Snow mold is a lawn disease caused by snow pack on turf grass. There are two common types of snow mold that are usually found in lawns, pink snow mold and gray snow mold. Pink snow mold resembles a cob web like material that is pale pink to peach in color. Gray snow mold is white to gray in color with similar characteristics. This disease is usually apparent in the spring when the snow melts. This disease forms fungal patches in the turf grass that can reach up to a foot in diameter. The biggest difference between pink and gray snow mold is how the fungi attack the turf grass. Lawns containing gray snow mold can expect to recover relatively quickly once the grass starts to come out of dormancy. Gray snow mold usually attacks the blades of the grass and leaves the remainder of the plant alone. Pink snow mold on the other hand can be quite damaging. Pink snow mold can attack the crowns and roots of the grass plant. Anytime that you are dealing with a lawn disease that attacks the crowns and roots of the grass plant, recovery is generally harder for the plant.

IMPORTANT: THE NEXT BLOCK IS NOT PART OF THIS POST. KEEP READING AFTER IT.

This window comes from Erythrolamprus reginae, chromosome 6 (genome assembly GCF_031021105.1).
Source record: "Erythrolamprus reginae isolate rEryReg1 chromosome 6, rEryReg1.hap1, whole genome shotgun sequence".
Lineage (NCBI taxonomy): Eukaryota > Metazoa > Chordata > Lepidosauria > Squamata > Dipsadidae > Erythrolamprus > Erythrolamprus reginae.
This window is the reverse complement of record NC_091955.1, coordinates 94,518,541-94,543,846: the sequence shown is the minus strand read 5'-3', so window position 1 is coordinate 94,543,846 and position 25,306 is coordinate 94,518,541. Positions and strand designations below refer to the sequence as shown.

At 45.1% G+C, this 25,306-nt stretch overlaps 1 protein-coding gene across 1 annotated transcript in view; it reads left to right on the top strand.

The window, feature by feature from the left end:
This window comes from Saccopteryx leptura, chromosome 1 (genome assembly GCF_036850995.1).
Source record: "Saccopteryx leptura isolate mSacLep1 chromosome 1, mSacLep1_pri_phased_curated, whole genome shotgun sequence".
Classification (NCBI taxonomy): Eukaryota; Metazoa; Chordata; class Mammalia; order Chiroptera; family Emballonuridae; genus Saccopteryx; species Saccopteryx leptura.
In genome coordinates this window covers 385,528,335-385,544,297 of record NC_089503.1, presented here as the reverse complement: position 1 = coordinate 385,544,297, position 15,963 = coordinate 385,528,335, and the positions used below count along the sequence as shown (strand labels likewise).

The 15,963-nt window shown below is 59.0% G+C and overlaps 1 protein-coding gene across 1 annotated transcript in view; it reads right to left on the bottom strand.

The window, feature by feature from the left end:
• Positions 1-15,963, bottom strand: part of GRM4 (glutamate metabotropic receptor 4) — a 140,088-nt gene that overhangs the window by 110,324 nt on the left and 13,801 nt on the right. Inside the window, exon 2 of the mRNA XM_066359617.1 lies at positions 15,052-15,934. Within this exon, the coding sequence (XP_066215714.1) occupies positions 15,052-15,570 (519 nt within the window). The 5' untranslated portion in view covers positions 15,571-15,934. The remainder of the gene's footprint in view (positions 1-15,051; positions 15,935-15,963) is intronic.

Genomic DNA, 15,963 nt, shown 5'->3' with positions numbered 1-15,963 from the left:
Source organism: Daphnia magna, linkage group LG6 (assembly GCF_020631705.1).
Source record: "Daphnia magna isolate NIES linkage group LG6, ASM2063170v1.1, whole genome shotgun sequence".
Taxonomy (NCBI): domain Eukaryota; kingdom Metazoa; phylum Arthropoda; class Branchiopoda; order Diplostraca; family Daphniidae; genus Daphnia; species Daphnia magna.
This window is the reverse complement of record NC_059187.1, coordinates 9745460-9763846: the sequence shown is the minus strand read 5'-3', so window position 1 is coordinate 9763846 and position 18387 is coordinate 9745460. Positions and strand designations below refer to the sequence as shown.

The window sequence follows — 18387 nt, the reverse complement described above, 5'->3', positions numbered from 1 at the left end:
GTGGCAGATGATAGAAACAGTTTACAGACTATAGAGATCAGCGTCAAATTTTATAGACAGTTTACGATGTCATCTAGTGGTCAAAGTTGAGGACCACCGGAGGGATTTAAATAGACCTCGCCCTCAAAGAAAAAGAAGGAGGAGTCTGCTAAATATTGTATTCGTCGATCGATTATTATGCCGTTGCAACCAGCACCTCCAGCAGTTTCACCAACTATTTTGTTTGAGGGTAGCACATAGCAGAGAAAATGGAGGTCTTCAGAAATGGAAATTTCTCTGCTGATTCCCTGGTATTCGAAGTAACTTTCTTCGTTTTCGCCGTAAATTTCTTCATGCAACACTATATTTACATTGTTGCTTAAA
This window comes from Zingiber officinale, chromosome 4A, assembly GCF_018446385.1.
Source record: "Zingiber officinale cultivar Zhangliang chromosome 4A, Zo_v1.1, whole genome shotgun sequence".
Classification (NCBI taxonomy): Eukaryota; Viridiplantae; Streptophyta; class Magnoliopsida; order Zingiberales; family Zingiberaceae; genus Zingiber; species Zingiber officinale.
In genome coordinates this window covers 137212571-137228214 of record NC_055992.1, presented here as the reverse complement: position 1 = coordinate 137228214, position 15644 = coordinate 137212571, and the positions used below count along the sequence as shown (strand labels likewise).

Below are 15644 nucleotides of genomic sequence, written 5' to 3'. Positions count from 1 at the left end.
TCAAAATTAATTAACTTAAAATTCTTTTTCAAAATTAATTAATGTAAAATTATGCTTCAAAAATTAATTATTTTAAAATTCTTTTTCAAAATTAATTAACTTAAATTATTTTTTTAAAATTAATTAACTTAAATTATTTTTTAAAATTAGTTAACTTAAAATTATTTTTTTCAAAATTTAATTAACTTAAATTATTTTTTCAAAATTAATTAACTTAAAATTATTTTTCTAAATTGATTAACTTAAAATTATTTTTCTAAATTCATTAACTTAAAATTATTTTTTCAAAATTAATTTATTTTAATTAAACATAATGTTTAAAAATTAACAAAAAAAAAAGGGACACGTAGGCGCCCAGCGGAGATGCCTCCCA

Snow mold damage in lawns.
Blade damage is usually more of an eye sore than a debilitating disease. It is important to know what form of snow mold is present in your lawn, so that proper treatment can be made. It is possible for both types of mold to be present in your lawn at the same time. Closely examine the blades of grass to determine which type that is present.
There are several ways to reduce the chances of snow mold in your lawn. Reduce the amount of nitrogen in the last lawn feeding of the season. Too much nitrogen will encourage top-growth and may cause the conditions for snow mold to thrive. Cut your grass shorter in the fall and continue to mow while the grass is still growing. Do not let your lawn go into winter with extensive top-growth. Remove leaves or other objects that may hold moisture in your lawn. Keep your lawn healthy and maintained to reduce fungus out-breaks.